Maybe saving money at every turn isn't the right approach. Smart spending on your happiness and relationships provide much needed balance.
I’ve always known that I am cautious with money. I just didn’t know how cautious—possibly to a fault—until I spent a few minutes with a new online assessment tool Your Money Mind.
The tool centers on a seven-question quiz, and the goal is to determine what motivates your spending decisions. The answers fall into three categories: fear of making mistakes and hurting your long-term financial health; happiness derived from spending on things you want; and commitment demonstrated by spending in ways that enhance your relationships.
Ideally, you want some balance among the three. In taking the quiz a half-dozen times, however, I found a consistent and decided skew toward the fear factor. My primary goal, the quiz showed me, is to seek safety and security. Happiness clocked in second; commitment a distant third. Here are three typical questions that pulled back the curtain on my extreme frugality:
- Your best friend is planning a wedding all the way in the Caribbean. Do you feel: excited about the adventure, frustrated because of the cost, or mixed but willing to go anywhere to support your friend? C’mon, man. Just stay in town.
- You’re asked to buy a raffle ticket. Do you say: sure it’s for a good cause, no thanks I never win, or yes I am due for a big score? Sorry, I don’t play lotto either.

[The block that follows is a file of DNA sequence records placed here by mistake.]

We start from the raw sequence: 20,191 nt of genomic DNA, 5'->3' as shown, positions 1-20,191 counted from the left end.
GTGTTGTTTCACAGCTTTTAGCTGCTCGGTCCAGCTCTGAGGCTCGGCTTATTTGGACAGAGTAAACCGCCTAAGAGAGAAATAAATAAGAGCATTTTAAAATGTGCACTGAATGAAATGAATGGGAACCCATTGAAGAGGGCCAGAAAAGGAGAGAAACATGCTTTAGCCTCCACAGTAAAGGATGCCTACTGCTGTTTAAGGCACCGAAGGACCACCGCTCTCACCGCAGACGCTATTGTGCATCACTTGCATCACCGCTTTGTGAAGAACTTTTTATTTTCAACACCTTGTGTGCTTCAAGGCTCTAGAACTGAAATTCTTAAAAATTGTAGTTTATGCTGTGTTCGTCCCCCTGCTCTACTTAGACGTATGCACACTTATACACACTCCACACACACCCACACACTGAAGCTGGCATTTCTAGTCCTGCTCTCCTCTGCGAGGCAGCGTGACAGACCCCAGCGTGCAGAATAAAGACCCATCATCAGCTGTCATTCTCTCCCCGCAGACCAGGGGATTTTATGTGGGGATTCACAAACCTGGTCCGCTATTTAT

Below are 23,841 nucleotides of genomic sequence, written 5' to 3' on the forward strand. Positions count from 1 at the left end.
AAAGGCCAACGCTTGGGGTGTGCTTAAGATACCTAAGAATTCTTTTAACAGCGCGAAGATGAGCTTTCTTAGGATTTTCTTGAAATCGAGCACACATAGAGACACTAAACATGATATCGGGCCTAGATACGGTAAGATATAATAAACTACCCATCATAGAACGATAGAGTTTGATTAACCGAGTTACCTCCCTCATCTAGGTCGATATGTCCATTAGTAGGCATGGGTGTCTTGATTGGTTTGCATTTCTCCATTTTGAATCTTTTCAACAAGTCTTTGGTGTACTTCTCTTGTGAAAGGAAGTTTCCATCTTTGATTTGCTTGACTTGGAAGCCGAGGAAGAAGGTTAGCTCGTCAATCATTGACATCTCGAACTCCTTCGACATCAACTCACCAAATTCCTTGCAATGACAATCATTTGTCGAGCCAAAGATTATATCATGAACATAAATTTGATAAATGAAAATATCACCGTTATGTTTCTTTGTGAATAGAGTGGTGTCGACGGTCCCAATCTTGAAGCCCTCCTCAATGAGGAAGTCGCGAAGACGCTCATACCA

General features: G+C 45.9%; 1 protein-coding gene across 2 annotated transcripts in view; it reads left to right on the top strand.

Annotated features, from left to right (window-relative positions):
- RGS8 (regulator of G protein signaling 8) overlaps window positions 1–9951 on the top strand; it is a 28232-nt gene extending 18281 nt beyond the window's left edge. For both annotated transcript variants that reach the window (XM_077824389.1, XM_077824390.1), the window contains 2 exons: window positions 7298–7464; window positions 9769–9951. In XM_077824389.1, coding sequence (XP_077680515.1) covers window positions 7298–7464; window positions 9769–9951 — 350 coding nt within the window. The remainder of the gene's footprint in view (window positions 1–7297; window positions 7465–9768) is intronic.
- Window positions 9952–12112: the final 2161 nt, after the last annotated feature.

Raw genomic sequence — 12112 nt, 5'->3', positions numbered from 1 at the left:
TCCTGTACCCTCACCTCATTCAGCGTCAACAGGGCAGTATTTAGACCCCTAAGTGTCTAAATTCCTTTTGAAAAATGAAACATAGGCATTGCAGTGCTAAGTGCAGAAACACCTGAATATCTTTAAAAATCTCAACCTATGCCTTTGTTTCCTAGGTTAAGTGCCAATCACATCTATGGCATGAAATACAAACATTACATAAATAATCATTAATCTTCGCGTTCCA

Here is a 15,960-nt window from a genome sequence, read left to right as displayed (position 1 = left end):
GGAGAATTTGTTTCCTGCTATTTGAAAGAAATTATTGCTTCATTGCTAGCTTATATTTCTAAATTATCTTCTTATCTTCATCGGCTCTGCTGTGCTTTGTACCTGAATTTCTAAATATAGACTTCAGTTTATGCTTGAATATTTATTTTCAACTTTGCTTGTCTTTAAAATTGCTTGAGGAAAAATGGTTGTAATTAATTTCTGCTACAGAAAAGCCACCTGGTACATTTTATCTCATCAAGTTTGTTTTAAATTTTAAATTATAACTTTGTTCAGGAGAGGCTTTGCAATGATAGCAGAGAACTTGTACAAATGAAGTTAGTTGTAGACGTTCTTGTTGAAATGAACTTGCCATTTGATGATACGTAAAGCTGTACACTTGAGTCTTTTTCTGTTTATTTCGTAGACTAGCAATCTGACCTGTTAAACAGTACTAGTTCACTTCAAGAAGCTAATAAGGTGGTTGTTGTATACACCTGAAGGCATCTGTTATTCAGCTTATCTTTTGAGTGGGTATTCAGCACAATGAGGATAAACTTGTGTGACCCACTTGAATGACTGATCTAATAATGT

- Your spouse wants to take up golf. Do you buy: a set of used clubs because this will never last, a new set of clubs for the both of you, or a new set plus private lessons just for your spouse? Honey, I love you. But there’s a brand new archery set collecting dust in the garage.
I don’t think of myself as cheap, or uncaring. But this game clearly does. Not that I’m taking it too seriously. A one-size-fits-all quiz is far from perfect. According to the assessment, I am “slow to make decisions and as result may miss opportunities.” Nonsense. I decided right away that the Caribbean wedding was a frustrating expense—but that, yes, I must go. And when it comes to really big expenses like buying a house there is no such thing as too slow. When you are ready, you are ready. If someone swoops in, so be it. Other houses will be there.
Still, I expect that this assessment of my money mind will alter my approach to financial decisions in some ways. It turns out that saving money isn’t the only thing that matters. Maybe I make too many personal sacrifices in the name of security. Maybe I over emphasize delayed gratification. Maybe I should, well, live a little. That’s what the quiz designers at United Capital Private Wealth Counseling concluded. They seem to be nudging me towards that African safari we’ve long dreamed about. But you know, I believe I’ll just think about that a while longer.